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Published: October, 2008; Vol 5, Num 5

 

Sharp Divide on Principles of Health Care Reform

Since most Laborers and their families have health care benefits provided by employer contributions to LIUNA health and welfare funds, why should they be concerned with the presidential debate over health care reform?

“The two candidates have starkly different approaches,” explains LIUNA General President Terence M. O’Sullivan, “and the choice will have a significant, long-term impact on all of us in the union sector.”

The bottom-line issue in health care is its steadily rising cost. This affects LIUNA members and signatory employers in contract negotiations, in de facto support of employers who do not provide insurance (through higher rates at hospitals and other providers) and in greater costs for Medicare and other government health programs that are supported by tax revenues.

The good news is that the government, because it is such a big health care payer, has a strong interest in saving money by reforming the health care system, and the issue is a top concern of voters as well. But the two Presidential candidates offer sharply different approaches.

”For the last two or three decades, we've allowed the market free rein...it's time for a change, and that's why LIUNA supports Obama.”

Terence M. O'Sullivan
LIUNA General President

John McCain believes health care reform should begin by fostering more consumer participation in the health care market while Barack Obama believes health care reform should begin with a plan to ensure that every American has health insurance. 

Obama

Obama wants the government to assert more direction over the health care marketplace and cites statistics to show that a handful of large insurance companies dominate the market. Left to its own devices, he says the market does not ensure coverage for all nor adequate preventive care to hold down long-term costs. 

Modeled on the program currently available to members of Congress, Obama’s proposal would create a new national health care plan to provide essential medical services – including preventive, maternity and mental health care – to anyone who wants coverage, regardless of existing conditions. Parents would be required to get coverage for all children to ensure proper preventive care early in life. Through new employer contribution requirements and federal support, prices would be low enough so that most Americans could buy in. Anyone who makes too much for Medicaid but still cannot afford the new program would qualify for an income-pegged federal subsidy. Large non-union sector employers that do not contribute meaningfully to their employees’ insurance would be among those required to contribute a percentage of their payroll toward the cost of the national plan.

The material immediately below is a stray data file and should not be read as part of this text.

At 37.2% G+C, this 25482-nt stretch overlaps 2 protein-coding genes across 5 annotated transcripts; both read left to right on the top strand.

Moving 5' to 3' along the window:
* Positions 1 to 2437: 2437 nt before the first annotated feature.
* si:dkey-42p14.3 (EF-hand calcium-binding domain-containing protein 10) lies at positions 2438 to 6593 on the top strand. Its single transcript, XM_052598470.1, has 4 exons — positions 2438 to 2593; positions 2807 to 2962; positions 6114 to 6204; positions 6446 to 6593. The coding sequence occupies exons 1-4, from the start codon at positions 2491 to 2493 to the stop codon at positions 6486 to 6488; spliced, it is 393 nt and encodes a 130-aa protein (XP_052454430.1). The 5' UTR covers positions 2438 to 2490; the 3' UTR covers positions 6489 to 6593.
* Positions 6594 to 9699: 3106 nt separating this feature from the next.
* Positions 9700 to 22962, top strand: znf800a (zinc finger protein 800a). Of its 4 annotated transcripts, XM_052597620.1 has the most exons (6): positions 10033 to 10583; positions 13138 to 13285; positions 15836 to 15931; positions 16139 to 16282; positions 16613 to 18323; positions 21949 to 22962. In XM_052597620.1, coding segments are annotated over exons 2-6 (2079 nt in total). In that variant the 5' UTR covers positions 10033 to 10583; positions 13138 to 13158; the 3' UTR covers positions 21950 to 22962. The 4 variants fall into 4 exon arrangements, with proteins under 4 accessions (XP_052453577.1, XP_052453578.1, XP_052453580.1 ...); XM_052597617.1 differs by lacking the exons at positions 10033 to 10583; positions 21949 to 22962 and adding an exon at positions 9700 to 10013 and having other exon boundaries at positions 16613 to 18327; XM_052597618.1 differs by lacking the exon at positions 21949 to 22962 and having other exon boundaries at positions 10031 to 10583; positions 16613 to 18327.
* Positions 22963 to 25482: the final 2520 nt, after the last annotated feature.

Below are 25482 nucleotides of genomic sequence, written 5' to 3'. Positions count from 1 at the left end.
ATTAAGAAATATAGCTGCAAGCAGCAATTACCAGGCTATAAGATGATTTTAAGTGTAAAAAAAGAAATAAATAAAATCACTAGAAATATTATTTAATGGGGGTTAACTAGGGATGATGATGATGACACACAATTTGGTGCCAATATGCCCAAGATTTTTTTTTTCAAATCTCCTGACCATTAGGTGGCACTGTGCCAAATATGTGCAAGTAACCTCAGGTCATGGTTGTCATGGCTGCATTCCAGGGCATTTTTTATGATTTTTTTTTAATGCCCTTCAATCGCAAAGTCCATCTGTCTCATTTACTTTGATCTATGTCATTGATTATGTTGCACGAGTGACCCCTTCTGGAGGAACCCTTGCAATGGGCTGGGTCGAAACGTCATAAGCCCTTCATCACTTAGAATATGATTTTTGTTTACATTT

Obama would also create a new entity, the National Health Insurance Exchange that would act as a watchdog group to help reform the private insurance market by creating rules, standards of fairness and more transparency for purchasers of private health care coverage. The Exchange would require all insurance plans to be at least as generous as the national plan and to meet the same standards of quality and efficiency.

Obama’s plan involves a more activist government agenda in health care reform and would likely require additional federal financial support. Though he stresses that 95 percent of Americans would get a tax cut under his Administration, he would roll back the temporary tax cuts for the wealthy that were advanced by the Bush Administration.

McCain

McCain wants the health care insurance market to do the work. To drive that process, he would encourage the uninsured to buy their own policies by providing a $5,000 tax credit to all families ($2,500 to individuals) “to offset the cost of insurance.” His site is not specific about how the credit might work for those with employer-provided health care. According to health care and tax analysts, however, his plan would repeal the tax exemption on employer-provided health care, meaning Laborers would have to pay taxes on the value of their health benefit. The amount of tax increase can be estimated by multiplying $12,100, the 2007 average cost for a family of four, times the rate of a Laborer’s tax bracket. 

By edging the employer out as a middleman in the market, McCain hopes to promote more conscientious health care consumers and tax fairness. His plan would not require any additional spending by the government or the private sector, but it does not directly provide any additional coverage for anyone.   Whether the uninsured would achieve coverage would still depend on their ability to pay for it and earn the credit against their eventual tax bill. 

Another broad issue in health care is access to covered care, due to the widespread insurance industry practice of denying coverage or charging much higher premiums to individuals with serious medical conditions. Because of McCain’s reliance on market-driven solutions, critics charge that his plan will not help these people. 

Other Differences

Obama voted in favor of the Children’s Health Insurance Program to cover more uninsured children while McCain voted against it. McCain also opposed efforts which Obama supported to allow Medicare to negotiate for fair drug prices.

“For the last two or three decades, we’ve allowed the market free rein,” says O’Sullivan, “and it’s clear that, by itself, it doesn’t do an adequate job. We need government involvement to ensure fairness and accountability for the greater social good. The insurance industry, the big corporations and the country’s wealthy elite can afford more, and Obama has a plan that will make a real difference. It’s time for a change, and that’s why LIUNA supports him.”

[Steve Clark]